Caring Carol says you can learn to challenge what OCD tells you to do by making your own decisions. For example, if your choice is to wear your blue jumper, then the idea is to resist putting on your black one, which is what OCD might be telling you to do. 

Once you've made your choice, whatever it might be, you've taken a very brave step, so well done! 

Now let's skip to step 2… 


doubt often creeps in once you’ve made your choice. You may continue to worry that something bad could happen and wonder if it would be better to change your mind and do what OCD wants instead. If you do what OCD wants instead this will be a compulsion. But your job is to resist doing the compulsion, so remember to bear with the anxiety whilst keeping to your decision. You might think you'll panic forever about not "feeling right" or that you'll never get over "losing something" or get really fearful that a bad thing might happen to someone you care about (or whatever it is that causes you distress). But if you stay with your choice and resist giving into what OCD wants you will find that you won't panic forever about what it is that makes you anxious. Doubts can make you feel very distressed, but the best thing to do when challenging a doubt is to stick with your choice while letting your distress happen.

Now let's jump to step 3… 


Holding on to your choice shows great courage, and it gives you the chance to recognise that the fear about something bad happening if you don't do a compulsion is based on feelings and guesses, not facts. It also gives you the chance to learn that you can manage really well when you get the "it doesn't feel right" sensation. Or when you think you'll never get over losing something, or whatever it is that causes you distress you will see that this isn't the case and that you can cope after all. 

Even though you know this, you may still feel the urge to do a compulsion so stay strong and read below "what to do when you're faced with doubts".


When you're faced with doubts continue to hold on to your choice. You can break this down by resisting doing a compulsion first for 15 minutes, even 10 or five minutes. Then build on the time you started with. When you do this and practice it you learn to recognise that anxiety usually goes away all by itself, usually after about 15-30 minutes, and no longer than an hour. If it's a little bit longer, don't worry, it will come down, and you will be okay. This is when you start to realise that OCD threats do not come true. This is also when you learn to cope with uncertainty. What happens next is that all your fears start to weaken. When this happens, OCD doesn't bother you so much anymore, and so making your own choices become easier and easier!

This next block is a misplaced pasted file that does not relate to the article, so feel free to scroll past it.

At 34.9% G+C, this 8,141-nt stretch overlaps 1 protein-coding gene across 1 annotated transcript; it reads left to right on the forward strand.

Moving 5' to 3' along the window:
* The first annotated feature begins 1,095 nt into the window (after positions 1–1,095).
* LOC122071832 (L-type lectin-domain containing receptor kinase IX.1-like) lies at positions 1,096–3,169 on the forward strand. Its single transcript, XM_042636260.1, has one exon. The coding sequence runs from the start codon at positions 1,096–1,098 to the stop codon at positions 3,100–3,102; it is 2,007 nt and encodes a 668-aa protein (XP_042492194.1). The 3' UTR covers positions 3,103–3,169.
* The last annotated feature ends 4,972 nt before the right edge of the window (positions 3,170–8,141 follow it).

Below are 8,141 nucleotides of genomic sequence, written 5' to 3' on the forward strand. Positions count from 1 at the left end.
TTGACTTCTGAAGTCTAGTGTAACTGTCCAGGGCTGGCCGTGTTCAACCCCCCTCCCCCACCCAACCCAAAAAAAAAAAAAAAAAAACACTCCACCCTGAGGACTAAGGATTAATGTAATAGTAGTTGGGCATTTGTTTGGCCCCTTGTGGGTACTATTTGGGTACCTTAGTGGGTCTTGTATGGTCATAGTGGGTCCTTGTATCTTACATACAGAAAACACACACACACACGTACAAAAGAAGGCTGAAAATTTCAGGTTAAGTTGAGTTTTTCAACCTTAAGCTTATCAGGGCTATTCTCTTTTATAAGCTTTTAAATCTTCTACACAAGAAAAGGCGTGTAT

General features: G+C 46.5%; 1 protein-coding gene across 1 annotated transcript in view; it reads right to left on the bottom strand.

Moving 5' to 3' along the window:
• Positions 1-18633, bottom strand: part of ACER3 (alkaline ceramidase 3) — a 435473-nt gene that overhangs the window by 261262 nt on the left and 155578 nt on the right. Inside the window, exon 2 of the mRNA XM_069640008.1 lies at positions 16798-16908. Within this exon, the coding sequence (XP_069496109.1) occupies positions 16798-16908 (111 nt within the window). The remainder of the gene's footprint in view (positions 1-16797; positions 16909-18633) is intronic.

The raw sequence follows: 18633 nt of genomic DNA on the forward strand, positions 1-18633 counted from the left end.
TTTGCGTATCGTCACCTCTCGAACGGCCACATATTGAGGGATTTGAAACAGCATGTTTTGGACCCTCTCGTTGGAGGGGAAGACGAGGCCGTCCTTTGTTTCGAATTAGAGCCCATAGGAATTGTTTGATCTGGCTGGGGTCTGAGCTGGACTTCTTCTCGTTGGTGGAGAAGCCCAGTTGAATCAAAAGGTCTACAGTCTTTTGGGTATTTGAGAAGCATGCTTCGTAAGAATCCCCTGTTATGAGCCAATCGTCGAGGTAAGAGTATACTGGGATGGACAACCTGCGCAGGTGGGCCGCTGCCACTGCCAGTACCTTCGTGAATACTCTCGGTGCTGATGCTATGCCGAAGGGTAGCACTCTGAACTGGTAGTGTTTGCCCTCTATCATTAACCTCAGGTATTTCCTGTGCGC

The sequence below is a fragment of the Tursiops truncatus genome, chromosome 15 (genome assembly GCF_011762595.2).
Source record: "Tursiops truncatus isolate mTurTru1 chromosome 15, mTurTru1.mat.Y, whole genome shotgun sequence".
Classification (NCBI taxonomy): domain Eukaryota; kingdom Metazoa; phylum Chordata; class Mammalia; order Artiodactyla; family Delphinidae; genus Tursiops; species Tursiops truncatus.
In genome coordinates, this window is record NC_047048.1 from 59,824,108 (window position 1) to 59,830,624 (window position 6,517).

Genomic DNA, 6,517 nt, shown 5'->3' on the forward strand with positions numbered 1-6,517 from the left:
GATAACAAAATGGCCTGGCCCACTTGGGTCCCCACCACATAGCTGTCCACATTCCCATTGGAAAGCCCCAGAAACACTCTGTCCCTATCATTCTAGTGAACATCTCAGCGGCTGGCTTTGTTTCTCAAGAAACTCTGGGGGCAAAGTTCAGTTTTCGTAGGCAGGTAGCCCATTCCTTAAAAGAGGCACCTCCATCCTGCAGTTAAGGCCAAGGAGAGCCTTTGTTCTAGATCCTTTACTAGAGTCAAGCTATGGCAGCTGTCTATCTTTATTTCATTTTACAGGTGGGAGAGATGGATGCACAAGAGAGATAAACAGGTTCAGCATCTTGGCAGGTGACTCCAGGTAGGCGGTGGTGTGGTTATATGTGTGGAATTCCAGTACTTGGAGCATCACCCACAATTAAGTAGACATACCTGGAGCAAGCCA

Doing the 3-step Challenge is very courageous! When you've done it once, you can do it again, and every time you do it, you keep on beating OCD!

You're a star!

Image result for thumbs up


Caring Carol says that as you begin to challenge and defeat OCD, remember her important message below!

"Every minute you resist doing a compulsion means you are in control. For every minute you are in control, you are beating OCD. Control means being in charge of what you do instead of OCD being in charge of what you do."

 Now let's learn about cognitive behavioural therapy

 Cognitive means thinking, reasoning, remembering, or learning. The word behavioural means the way someone behaves or responds to their thoughts and feelings. The word therapy means someone like Caring Carol helps you change how you think about your unwanted thoughts, and when these change for the better your feelings change for the better too. When you can think and feel better you feel confident. When you feel confident it helps you resist compulsions and instead you do the behaviours you want to do and not what OCD wants. When you resist compulsions and do what you want you do what is called exposure response prevention. Let's see what this means in the section below.

Exposure Response Prevention

When you start to resist compulsions you learn to challenge your OCD fears by first making a list of what these are. You then do exposure response prevention, or ERP for short. The word exposure means  agreeing to confront the fears on your list one by one. You would usually do this with a therapist like Caring Carol or a family member. The words response prevention means you make a big effort not to respond as you normally would with a compulsion but to resist this instead. You know all about resisting compulsions don't you! :) 

Dulling your fear